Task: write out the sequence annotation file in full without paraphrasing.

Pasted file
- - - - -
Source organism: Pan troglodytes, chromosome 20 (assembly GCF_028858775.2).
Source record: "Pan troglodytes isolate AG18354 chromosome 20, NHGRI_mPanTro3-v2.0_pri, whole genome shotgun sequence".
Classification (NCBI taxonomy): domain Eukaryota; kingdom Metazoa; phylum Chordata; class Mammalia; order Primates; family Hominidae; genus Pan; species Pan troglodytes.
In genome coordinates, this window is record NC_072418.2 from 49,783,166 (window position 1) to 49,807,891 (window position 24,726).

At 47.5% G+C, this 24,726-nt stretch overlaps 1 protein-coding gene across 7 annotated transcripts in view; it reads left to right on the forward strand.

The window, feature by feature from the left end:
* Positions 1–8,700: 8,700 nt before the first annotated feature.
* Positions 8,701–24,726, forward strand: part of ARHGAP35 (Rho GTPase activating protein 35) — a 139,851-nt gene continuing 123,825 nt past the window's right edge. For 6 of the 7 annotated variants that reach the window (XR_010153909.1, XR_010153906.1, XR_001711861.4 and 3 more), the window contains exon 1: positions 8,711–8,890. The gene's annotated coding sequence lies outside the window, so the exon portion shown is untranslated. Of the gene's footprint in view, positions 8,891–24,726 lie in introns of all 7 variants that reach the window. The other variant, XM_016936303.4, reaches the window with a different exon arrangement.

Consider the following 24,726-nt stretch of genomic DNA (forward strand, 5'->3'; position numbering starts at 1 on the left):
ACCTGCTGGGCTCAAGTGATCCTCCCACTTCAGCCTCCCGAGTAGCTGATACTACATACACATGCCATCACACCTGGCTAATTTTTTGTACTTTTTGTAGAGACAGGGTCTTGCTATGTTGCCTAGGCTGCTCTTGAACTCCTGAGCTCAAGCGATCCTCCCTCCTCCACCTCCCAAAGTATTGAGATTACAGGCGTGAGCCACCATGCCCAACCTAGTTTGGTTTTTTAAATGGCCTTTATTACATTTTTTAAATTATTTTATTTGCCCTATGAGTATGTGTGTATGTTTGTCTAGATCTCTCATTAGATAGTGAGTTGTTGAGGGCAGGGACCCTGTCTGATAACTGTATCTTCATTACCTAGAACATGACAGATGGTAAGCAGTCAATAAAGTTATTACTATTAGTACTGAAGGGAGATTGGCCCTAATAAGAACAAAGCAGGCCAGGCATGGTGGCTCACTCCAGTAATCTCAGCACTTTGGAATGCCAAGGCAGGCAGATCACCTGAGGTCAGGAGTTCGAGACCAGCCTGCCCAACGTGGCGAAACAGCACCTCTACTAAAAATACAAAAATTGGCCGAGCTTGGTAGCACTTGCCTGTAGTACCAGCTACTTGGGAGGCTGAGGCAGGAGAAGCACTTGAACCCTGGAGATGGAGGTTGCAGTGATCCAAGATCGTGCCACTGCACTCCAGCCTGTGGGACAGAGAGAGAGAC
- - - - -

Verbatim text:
Source organism: Pan troglodytes, chromosome 20 (assembly GCF_028858775.2).
Source record: "Pan troglodytes isolate AG18354 chromosome 20, NHGRI_mPanTro3-v2.0_pri, whole genome shotgun sequence".
Classification (NCBI taxonomy): domain Eukaryota; kingdom Metazoa; phylum Chordata; class Mammalia; order Primates; family Hominidae; genus Pan; species Pan troglodytes.
In genome coordinates, this window is record NC_072418.2 from 49,783,166 (window position 1) to 49,807,891 (window position 24,726).

At 47.5% G+C, this 24,726-nt stretch overlaps 1 protein-coding gene across 7 annotated transcripts in view; it reads left to right on the forward strand.

The window, feature by feature from the left end:
* Positions 1–8,700: 8,700 nt before the first annotated feature.
* Positions 8,701–24,726, forward strand: part of ARHGAP35 (Rho GTPase activating protein 35) — a 139,851-nt gene continuing 123,825 nt past the window's right edge. For 6 of the 7 annotated variants that reach the window (XR_010153909.1, XR_010153906.1, XR_001711861.4 and 3 more), the window contains exon 1: positions 8,711–8,890. The gene's annotated coding sequence lies outside the window, so the exon portion shown is untranslated. Of the gene's footprint in view, positions 8,891–24,726 lie in introns of all 7 variants that reach the window. The other variant, XM_016936303.4, reaches the window with a different exon arrangement.

Consider the following 24,726-nt stretch of genomic DNA (forward strand, 5'->3'; position numbering starts at 1 on the left):
ACCTGCTGGGCTCAAGTGATCCTCCCACTTCAGCCTCCCGAGTAGCTGATACTACATACACATGCCATCACACCTGGCTAATTTTTTGTACTTTTTGTAGAGACAGGGTCTTGCTATGTTGCCTAGGCTGCTCTTGAACTCCTGAGCTCAAGCGATCCTCCCTCCTCCACCTCCCAAAGTATTGAGATTACAGGCGTGAGCCACCATGCCCAACCTAGTTTGGTTTTTTAAATGGCCTTTATTACATTTTTTAAATTATTTTATTTGCCCTATGAGTATGTGTGTATGTTTGTCTAGATCTCTCATTAGATAGTGAGTTGTTGAGGGCAGGGACCCTGTCTGATAACTGTATCTTCATTACCTAGAACATGACAGATGGTAAGCAGTCAATAAAGTTATTACTATTAGTACTGAAGGGAGATTGGCCCTAATAAGAACAAAGCAGGCCAGGCATGGTGGCTCACTCCAGTAATCTCAGCACTTTGGAATGCCAAGGCAGGCAGATCACCTGAGGTCAGGAGTTCGAGACCAGCCTGCCCAACGTGGCGAAACAGCACCTCTACTAAAAATACAAAAATTGGCCGAGCTTGGTAGCACTTGCCTGTAGTACCAGCTACTTGGGAGGCTGAGGCAGGAGAAGCACTTGAACCCTGGAGATGGAGGTTGCAGTGATCCAAGATCGTGCCACTGCACTCCAGCCTGTGGGACAGAGAGAGAGAC